Denial is common because it is easy, it doesn’t require much thought or effort, and it’s really cheap, at least for a while.


A small percent in the audience responds with anger.  However, those who are angered by what I present rarely approach me to discuss their anger directly.  Instead they let it fly on their surveys after the event.  After all, it’s easy to get in someone’s face when you’re not actually in their face.  Anyone can be courageous through anonymity.  When this happens they’re usually attacking me on style, rather than content.  I was too brash, I wasn’t PC enough, the color of my Starbuck’s cup was offensive, whatever.  I generally feel that everyone is entitled to their own opinion.  Variety makes us stronger.  So, when I get this sort of response I usually write it off as another example of people who believe in being ‘open minded,’ as long as you do it their way.

Anger in Big Data comes from the notion that everything people have worked so hard to achieve for so long is somehow wrong.  That somehow, everyone that has worked at business or technology for the last fifty years is somehow incompetent or ignorant, and that the changes we now face should have been knowable decades ago.  Anger with this viewpoint is fair, because this assessment is anything but fair.  People weren’t incompetent for the last 60 years.  Rather, they were so successful that their entire game has now changed.


Bargaining is the next phase of grief management, where the mind tries to make a deal with the universe, attempting to get a better outcome through karmic barter.  This almost always manifests as someone saying, “I retire in X years, I just want things to stay the same until then so I don’t have to deal with it.”  I hear that one A LOT!  Bargaining maintains your subconscious’ need for the illusion of control, rather than accepting that in this instance you have none.  Loss of control is very disquieting, so trying to trade a smaller loss for the one that you’re facing is an obvious psychic ploy.

Bargaining is the typical strategy for technical people. They frequently skip past all of the emotional mumbo-jumbo, and want to get right to solving the problem.  Or at least, what they believe to be the problem. You see bargaining when technical people start to offer less-offensive solutions to the problem at hand.  Sometimes these might actually work.  But, more often, they are palliative detours designed to make people feel like they can choose the degree of change required by the situation at hand.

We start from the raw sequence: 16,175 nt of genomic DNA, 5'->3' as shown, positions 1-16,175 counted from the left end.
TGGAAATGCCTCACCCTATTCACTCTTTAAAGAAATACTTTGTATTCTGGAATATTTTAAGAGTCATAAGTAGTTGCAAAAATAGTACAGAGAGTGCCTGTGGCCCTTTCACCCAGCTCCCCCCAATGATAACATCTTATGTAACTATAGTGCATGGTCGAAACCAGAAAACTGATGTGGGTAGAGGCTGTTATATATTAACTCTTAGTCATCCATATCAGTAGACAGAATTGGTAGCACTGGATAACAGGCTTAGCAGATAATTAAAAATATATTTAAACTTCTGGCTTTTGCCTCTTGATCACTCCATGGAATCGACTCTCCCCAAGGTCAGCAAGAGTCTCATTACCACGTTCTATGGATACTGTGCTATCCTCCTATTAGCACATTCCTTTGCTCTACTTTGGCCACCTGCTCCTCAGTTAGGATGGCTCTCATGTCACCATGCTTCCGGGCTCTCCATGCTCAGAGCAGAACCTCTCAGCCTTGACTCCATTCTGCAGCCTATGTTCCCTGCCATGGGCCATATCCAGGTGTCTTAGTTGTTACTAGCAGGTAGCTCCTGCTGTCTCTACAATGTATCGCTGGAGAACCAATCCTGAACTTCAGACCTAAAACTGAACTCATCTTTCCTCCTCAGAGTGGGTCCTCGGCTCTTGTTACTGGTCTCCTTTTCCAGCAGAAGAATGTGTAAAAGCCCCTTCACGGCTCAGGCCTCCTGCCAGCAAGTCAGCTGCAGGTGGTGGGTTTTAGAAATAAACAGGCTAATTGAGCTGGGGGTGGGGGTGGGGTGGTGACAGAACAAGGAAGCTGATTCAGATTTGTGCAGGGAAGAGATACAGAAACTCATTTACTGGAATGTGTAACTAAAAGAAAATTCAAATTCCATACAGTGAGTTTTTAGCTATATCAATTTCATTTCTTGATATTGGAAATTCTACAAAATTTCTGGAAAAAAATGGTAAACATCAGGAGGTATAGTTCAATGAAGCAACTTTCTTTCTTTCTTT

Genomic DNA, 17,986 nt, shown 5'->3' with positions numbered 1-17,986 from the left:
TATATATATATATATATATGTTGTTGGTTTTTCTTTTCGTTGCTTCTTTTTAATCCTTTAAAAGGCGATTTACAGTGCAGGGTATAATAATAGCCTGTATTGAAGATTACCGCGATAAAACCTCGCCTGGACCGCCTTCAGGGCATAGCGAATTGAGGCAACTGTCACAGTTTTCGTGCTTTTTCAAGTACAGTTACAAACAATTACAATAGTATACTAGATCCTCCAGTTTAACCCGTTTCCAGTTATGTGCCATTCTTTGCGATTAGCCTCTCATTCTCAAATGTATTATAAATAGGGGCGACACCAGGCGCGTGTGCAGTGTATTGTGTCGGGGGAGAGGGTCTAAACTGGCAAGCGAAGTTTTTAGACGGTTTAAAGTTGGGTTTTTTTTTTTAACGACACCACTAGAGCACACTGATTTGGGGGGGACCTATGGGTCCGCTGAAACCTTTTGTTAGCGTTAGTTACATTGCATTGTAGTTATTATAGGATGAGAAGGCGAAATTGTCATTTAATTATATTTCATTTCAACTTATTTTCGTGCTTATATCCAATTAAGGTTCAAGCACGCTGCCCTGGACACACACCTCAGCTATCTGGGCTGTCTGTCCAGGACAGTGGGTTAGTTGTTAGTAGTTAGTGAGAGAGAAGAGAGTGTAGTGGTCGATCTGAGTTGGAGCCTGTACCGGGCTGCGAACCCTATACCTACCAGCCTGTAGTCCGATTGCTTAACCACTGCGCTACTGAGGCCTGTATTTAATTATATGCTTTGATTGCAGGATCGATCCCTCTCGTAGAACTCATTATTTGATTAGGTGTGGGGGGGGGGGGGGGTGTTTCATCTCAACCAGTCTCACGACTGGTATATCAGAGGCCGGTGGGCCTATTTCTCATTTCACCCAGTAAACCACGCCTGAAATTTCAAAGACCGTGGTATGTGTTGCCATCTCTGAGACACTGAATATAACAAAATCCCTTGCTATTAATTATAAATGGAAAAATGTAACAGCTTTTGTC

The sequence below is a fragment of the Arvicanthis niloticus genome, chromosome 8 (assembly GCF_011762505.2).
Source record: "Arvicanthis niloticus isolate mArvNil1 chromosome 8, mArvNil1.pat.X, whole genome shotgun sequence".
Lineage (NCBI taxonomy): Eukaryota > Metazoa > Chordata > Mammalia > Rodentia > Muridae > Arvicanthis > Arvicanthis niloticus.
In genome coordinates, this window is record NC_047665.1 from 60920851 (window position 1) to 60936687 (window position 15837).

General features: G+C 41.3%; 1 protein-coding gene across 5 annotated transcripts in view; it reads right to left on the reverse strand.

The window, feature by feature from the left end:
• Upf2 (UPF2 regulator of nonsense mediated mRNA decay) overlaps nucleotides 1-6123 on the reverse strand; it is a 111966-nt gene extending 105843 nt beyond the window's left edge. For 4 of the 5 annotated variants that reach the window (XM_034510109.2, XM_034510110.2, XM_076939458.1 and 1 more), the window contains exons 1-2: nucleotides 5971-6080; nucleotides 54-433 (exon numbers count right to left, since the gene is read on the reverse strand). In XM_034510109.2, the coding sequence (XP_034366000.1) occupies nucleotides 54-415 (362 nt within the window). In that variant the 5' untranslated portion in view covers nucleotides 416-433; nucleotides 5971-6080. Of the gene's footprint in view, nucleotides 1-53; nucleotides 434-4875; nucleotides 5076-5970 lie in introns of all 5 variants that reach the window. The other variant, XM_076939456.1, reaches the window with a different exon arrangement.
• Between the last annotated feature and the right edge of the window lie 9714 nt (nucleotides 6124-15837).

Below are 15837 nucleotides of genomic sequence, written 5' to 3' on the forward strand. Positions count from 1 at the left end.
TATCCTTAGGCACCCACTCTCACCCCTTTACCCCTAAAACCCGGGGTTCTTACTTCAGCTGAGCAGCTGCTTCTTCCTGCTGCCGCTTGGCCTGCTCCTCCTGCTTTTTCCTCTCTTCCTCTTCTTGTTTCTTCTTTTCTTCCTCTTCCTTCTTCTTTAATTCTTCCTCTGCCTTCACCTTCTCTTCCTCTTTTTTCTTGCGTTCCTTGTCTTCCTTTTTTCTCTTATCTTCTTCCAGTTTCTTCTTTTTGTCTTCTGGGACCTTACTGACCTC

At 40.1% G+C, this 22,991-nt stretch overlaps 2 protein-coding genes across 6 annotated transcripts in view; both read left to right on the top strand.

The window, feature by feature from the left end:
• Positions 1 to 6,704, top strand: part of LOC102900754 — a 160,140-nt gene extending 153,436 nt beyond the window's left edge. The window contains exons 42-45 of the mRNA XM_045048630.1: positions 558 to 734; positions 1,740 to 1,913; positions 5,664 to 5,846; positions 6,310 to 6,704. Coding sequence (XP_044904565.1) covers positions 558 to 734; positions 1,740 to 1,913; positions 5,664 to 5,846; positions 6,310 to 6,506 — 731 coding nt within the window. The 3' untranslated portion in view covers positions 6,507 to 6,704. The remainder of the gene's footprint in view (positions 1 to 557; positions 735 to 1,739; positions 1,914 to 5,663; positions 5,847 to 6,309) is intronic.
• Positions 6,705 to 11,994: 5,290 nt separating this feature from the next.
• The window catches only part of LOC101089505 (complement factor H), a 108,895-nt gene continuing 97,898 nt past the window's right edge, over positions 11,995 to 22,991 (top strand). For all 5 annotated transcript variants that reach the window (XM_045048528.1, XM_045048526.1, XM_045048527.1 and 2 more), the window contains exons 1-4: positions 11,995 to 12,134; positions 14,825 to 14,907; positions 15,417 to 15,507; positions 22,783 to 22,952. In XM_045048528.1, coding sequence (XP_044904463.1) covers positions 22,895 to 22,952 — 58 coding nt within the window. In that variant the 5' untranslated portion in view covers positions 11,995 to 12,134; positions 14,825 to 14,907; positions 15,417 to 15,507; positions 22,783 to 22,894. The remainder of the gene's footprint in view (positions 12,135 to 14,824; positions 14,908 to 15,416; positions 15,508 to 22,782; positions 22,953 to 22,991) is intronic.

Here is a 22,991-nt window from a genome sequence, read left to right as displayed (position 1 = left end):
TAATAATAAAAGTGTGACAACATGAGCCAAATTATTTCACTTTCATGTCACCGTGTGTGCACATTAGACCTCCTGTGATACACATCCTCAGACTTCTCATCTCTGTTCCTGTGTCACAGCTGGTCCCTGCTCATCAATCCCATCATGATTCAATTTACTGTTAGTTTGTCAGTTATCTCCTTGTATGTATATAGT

In Big Data, you see bargaining every time a CIO or CTO claims that a new platform is the solution to everything.  You see it every time a CMO or COO gets a technology budget of their own.  You see it every time a CEO introduces their company to their new “Chief Data Officer,” who has no budget, staff or mandate other than to make this ‘data stuff’ go away.


A relatively few go with Depression; we are doomed and there’s nothing we can do about it. I try to console them with, “There’s plenty that you can do, it just might not be what you WANT to do.” Generally, when someone is at this point they’ve already found clear indications that their world has changed, and the results of that change are becoming clear.  Customers may be leaving in increasing numbers, revenues are down, profitability is tanking, your best employees are leaving, and so on.  Or worse, some upstart has already shown up in your market and is eating your lunch, Uber-style.

Depression sets in once you realize that not only have things around you changed, but you yourself must also change if you’re going to survive.  Passively accepting change is hard enough.  Full-blow depression sets in when you realize that you must respond to outside change by actively changing yourself.  Your task just got at least twice as hard, and it’s a bummer, isn’t it?